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Hybrid working continues to hamper railways’ post-Covid recovery | Simon Calder

Hybrid working continues to hamper railways’ post-Covid recovery | Simon Calder
Overall revenue is still about £5bn short of the £11bn collected from fares pre-pandemic

Commuting can be fun. Just ask the lucky staff shuttling by seaplane between Vancouver Harbour and Victoria BC, the provincial capital. Eller, on the other side of North America, those in the fortunate position of taking New York’s Roosevelt Island Tramway – actually a cable car, and “the most modern aerial tramway in the world” – shuttling from the island in the East River across to 59th Street and Second Avenue in Manhattan.

But mostly commuting really isn’t much fun at all. Which is why the acceleration of hybrid working that has flowed from the otherwise tragic coronavirus pandemic is rightly celebrated by millions. De 7.47 from Basingstoke (a train from the Hampshire town at 13 minutes to 8, not a Jumbo jet) to London Waterloo is much emptier than it used to be.

Qualities of life have improved markedly for those fortunate enough to spend at least part of the week working from home. Net incomes, også, have been boosted. But the corollary, selvfølgelig, is that the bedrock of financing the railways has been removed. Around £2.2bn of fare revenue each year on Britain’s rail network before Covid was from season tickets bought unwillingly by commuters who knew they were a captive market.

That income has collapsed by 75 prosent. Naturlig, some of the £1.65bn finds its way back into the railway industry – with commuters buying day tickets rather than weekly, monthly or annual seasons. But according to the latest figures from the Office of Rail and Road last month, overall revenue is still about £5bn short of the £11bn collected from fares before the pandemic.

The taxpayer is currently making up the difference – as she or he did at a rate of £1m per hour during the depths of the crisis. The ghost trains carrying just a handful of passengers became one of the emblems of the coronavirus pandemic in the UK – with railwaymen and women in the frontline, keeping the system running for essential workers.

They deserve credit. They also deserve a pay rise – especially since inflation is nibbling into everyone’s wages at an alarming pace. The question is: how much, and what will happen if they don’t get it?

How much? “An offer on pay which helps deal with the cost-of-living crisis, jobbsikkerhet for våre medlemmer og gir gode forhold på jobben,” says Mick Lynch, general secretary of the RMT union.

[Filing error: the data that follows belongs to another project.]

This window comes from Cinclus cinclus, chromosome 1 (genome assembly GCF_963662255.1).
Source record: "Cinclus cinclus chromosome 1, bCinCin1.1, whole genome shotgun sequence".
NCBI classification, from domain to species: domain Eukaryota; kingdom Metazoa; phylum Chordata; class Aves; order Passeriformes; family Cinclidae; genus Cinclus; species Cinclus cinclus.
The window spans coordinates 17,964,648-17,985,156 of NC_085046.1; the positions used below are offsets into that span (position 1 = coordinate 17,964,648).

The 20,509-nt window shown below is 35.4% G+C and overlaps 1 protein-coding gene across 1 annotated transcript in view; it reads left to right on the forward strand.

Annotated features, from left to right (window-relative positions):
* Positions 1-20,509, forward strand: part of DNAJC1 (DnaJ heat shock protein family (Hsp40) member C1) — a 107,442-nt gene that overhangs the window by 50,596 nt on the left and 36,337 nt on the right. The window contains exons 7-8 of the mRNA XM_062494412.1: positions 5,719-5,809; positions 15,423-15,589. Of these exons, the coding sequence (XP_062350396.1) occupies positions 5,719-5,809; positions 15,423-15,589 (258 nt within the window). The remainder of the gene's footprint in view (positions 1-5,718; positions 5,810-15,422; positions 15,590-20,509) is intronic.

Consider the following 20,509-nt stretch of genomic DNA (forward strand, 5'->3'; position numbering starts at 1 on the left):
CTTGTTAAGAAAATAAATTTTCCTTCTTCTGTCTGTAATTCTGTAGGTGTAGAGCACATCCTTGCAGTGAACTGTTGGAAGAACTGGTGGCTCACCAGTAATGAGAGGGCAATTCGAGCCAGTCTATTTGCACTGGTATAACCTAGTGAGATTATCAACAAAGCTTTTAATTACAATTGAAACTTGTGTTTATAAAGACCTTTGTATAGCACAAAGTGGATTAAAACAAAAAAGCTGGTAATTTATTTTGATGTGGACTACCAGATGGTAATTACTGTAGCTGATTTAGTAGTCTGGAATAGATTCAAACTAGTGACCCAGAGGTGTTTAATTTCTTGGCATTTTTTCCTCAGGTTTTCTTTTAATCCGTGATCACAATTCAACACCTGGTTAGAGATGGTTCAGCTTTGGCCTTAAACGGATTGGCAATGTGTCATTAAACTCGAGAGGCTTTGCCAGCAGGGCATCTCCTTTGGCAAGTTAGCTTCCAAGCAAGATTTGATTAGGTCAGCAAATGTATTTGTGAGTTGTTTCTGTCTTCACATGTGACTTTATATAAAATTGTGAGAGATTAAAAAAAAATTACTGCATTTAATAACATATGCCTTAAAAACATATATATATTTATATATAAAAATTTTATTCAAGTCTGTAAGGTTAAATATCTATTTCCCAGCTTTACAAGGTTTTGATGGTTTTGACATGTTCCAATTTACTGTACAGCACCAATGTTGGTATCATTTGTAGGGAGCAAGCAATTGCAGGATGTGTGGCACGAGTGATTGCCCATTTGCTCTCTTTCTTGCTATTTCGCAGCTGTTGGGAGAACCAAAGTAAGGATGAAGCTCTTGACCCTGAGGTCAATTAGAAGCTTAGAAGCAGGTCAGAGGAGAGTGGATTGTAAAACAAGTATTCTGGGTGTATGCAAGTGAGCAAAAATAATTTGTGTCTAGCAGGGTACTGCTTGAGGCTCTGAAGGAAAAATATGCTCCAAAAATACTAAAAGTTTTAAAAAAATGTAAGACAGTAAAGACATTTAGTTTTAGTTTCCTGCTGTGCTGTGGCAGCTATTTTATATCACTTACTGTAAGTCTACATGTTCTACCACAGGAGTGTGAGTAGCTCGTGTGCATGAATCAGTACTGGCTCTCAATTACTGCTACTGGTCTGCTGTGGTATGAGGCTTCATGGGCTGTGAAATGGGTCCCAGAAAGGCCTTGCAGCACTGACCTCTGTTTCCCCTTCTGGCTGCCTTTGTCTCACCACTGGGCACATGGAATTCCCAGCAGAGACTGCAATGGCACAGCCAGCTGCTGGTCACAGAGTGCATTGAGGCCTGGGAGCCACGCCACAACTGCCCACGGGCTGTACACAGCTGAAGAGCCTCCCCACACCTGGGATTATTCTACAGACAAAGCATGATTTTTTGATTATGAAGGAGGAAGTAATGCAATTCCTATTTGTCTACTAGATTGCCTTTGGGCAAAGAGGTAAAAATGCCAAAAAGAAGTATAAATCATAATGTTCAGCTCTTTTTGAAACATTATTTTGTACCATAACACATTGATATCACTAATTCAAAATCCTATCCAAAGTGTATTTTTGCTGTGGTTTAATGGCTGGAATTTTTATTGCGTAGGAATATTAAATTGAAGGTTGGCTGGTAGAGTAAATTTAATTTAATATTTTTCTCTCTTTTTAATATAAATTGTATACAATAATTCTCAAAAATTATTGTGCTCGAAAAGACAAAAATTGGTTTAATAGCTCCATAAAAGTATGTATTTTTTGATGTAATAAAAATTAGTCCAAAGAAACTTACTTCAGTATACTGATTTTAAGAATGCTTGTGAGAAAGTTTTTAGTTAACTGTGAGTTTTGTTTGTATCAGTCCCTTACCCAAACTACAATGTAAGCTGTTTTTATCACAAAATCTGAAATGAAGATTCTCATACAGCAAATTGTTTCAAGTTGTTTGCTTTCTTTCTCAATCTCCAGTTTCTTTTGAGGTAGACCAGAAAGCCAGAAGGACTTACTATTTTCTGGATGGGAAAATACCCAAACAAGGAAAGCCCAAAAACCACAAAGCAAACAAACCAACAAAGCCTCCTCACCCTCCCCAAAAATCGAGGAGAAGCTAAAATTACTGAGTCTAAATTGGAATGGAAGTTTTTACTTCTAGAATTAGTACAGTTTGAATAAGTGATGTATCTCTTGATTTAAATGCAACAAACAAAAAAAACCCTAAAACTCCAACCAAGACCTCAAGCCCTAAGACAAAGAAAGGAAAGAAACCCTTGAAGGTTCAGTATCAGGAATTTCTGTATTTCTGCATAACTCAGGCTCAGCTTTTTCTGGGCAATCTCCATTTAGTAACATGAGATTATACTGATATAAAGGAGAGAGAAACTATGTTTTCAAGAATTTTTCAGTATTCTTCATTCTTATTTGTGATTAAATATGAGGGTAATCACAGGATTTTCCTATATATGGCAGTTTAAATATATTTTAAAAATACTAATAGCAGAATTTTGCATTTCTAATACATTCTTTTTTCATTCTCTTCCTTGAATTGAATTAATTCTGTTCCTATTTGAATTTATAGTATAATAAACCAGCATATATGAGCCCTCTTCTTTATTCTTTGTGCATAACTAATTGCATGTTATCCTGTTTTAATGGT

"Nylige forslag fra Network Rail kom godt til kort når det gjelder lønn og sikkerhet rundt vedlikeholdsarbeid," han sier. “And the train operating companies have not even made us a pay offer in recent negotiations.”

Mr Lynch was announcing two more days of strikes, på 18 og 20 august, in addition to next Wednesday’s action on 27 juli. Half the rail network will be shut down, and on the portion remaining open far fewer trains will run. The effect will continue into the following day.

Avgjørende, the August strike shows that the RMT is now aiming at exactly the market that the railway desperately needs to rebuild its finances: not so much commuters, but discretionary travellers making mainly leisure journeys. With walk-outs on Thursday and Saturday, the third weekend in August is not going to be a good time to travel by rail.

“We will continue our campaign until we reach a negotiated settlement,” says Mr Lynch.

“Anyone who truly believes that there can be a pay offer that meets or exceeds the highest levels of inflation for a generation, is not being realistic,” counters Andrew Haines, administrerende direktør i Network Rail, in a message to staff.

I sympathise with the union members – but I fear they may be mistaking the fact that not a single rail worker lost their job during Covid as proof that they are fully indispensable. A great railway confers huge benefits on the nation. But I predict the next prime minister will not hesitate to shrink the sector as the cuts begin. For everyone’s sake – especially the passenger, stuck in the middle – a settlement is desperately needed.